Parent Communication is Key
The key to any successful early childhood education (ECE) program is open communication between parents and teachers.
When parents feel comfortable with a program, their children will also feel comfortable, making your job as a teacher much easier.
One way to keep families in the loop in regards to what’s happening in your classroom is to send home a letter every month that introduces the thematic unit you will be covering. For ECE programs, thematic planning is the norm. Keeping parents abreast of the changes that will occur in your classroom each time the theme or unit changes, will open the lines of communication between you and the families you serve.
What Should Be Included?
When introducing a new thematic unit, craft a letter to parents explaining the unit. Some basic things this letter should include are:
- Activities you have planned for the unit
- Skills these activities will enhance
- Materials needed from home to complete the activities
- Any field trips or special guests that will be visiting your classroom
- An open invitation to parents to volunteer by providing materials, or coming in to the classroom to help with a special project
- Special events that may take place during the unit
- Bridge activities that parents can do at home to enhance their child’s understanding of the unit
- A phone number or email address to reach you with any concerns or questions
An example of a letter introducing a new unit can be downloaded here. Use this letter as a guide to creating your own unique communication letter for the parents in your program.
Other Ways to Enhance Parent-Teacher Relationships
Keeping communication lines open between parent and teacher is vital to the success of your ECE program.
Teachers should have a way to connect with each parent every day either through in-person interactions or written communication. Be sure to greet parents every day as they drop off or pick up their child. Do not wait until you have an injury to report or a discipline problem to discuss before speaking with a parent.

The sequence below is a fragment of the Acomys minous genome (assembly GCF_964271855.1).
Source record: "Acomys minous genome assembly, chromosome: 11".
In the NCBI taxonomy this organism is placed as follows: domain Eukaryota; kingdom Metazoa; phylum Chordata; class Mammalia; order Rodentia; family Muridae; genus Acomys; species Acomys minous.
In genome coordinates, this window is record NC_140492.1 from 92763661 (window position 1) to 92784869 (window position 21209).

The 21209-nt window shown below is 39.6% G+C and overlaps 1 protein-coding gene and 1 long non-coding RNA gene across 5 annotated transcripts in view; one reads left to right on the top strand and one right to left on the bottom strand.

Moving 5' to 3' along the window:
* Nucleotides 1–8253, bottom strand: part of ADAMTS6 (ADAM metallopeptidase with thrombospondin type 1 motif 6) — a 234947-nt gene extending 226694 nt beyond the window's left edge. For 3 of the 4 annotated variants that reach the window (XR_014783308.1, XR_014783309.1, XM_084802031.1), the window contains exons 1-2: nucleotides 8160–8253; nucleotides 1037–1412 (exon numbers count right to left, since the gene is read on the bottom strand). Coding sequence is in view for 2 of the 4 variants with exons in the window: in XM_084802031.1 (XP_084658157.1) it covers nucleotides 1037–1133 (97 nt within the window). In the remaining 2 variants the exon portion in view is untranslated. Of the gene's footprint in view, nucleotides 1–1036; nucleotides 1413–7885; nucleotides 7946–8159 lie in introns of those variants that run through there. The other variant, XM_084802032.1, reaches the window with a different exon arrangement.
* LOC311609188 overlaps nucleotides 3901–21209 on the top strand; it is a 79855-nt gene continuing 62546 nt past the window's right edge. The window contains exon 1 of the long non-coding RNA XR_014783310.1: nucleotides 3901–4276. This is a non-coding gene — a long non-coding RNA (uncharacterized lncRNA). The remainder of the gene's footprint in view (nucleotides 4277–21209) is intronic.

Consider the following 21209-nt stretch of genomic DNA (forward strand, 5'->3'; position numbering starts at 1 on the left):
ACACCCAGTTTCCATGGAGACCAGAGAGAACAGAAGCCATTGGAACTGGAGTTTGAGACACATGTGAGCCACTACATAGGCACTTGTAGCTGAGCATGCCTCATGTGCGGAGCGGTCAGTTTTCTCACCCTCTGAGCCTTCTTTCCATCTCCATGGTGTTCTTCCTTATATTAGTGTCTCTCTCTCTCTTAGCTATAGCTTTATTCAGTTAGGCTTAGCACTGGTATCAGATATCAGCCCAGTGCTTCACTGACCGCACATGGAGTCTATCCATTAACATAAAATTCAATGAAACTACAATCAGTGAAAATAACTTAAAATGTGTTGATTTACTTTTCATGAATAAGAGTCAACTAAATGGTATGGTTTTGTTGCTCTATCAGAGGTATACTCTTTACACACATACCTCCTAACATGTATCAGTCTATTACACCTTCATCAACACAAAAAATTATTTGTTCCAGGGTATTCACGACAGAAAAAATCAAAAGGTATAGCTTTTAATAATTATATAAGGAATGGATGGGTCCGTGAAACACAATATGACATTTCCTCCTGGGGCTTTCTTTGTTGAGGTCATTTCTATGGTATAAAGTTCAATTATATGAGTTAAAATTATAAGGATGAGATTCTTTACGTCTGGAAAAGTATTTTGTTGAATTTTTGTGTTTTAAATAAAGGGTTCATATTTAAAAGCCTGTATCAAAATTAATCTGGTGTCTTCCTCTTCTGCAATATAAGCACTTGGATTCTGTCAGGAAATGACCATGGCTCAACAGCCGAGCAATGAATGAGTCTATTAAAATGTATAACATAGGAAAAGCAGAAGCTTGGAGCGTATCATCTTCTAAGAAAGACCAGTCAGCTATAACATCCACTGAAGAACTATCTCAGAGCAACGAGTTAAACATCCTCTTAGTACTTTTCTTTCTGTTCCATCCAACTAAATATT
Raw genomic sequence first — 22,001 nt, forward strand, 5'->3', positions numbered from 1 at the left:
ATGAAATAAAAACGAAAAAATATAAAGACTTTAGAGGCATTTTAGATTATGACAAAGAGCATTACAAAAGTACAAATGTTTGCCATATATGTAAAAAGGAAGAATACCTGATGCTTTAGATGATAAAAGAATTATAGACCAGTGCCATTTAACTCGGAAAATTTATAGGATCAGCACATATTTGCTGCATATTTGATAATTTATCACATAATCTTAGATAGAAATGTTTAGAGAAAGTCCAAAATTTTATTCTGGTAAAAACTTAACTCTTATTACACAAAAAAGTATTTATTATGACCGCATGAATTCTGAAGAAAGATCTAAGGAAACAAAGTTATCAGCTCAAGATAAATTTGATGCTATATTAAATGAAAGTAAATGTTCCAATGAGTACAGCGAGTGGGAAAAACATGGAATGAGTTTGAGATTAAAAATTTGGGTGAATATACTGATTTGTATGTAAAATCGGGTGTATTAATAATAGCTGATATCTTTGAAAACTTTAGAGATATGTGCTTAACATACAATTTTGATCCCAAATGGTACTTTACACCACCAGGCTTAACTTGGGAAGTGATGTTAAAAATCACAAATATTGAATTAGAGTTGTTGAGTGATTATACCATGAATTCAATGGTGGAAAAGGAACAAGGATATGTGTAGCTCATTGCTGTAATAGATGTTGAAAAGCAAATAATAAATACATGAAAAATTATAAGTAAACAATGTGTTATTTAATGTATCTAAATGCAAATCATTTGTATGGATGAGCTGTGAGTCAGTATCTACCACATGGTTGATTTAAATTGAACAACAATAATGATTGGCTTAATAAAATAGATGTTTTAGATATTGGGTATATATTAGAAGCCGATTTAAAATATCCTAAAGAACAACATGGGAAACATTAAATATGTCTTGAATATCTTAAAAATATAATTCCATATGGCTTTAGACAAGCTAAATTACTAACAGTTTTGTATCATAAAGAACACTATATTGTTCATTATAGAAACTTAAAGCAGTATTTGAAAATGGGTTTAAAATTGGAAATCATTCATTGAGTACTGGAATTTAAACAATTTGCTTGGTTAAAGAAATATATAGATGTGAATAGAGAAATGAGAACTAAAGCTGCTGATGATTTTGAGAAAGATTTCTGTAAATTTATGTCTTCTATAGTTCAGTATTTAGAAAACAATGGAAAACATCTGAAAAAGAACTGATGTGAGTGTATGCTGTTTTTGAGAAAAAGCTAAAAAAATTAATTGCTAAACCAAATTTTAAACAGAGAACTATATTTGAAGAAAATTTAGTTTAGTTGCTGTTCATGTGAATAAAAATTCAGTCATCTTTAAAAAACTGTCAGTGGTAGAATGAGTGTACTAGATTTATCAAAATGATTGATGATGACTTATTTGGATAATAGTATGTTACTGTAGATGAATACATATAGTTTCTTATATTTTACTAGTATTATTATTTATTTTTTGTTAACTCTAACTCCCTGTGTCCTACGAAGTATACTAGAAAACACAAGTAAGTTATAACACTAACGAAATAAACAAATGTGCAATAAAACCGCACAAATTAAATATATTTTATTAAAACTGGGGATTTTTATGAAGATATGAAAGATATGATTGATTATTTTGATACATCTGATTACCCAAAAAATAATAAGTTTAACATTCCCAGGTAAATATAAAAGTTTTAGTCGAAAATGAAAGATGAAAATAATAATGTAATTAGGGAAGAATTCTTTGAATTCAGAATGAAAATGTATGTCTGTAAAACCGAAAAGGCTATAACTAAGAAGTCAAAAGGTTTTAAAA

Use daily communication sheets to tell parents the activities their child participated in during the day, snacks or meals the child consumed, as well as the child’s general demeanor during the day.
Create a parent bulletin board at the front of your classroom, or in the hallway outside of your classroom. Post any notes to parents here, but also remember to include any notes in each child’s folder or backpack.
Some classrooms also include an anonymous parent comment box outside of their classroom. Parents can ask questions anonymously and receive answers from you privately if they are not comfortable approaching you directly.
Make parents privy to the daily schedule. Note times where it may be appropriate for parents to volunteer such as during circle times or snack times. Personally invite parents to visit the classroom whenever they can. Keep an open door policy when it comes to parent visits.
- Early Childhood Program Management: People and Procedures; Barbara J. Taylor; 1993
- Author’s personal classroom experiences.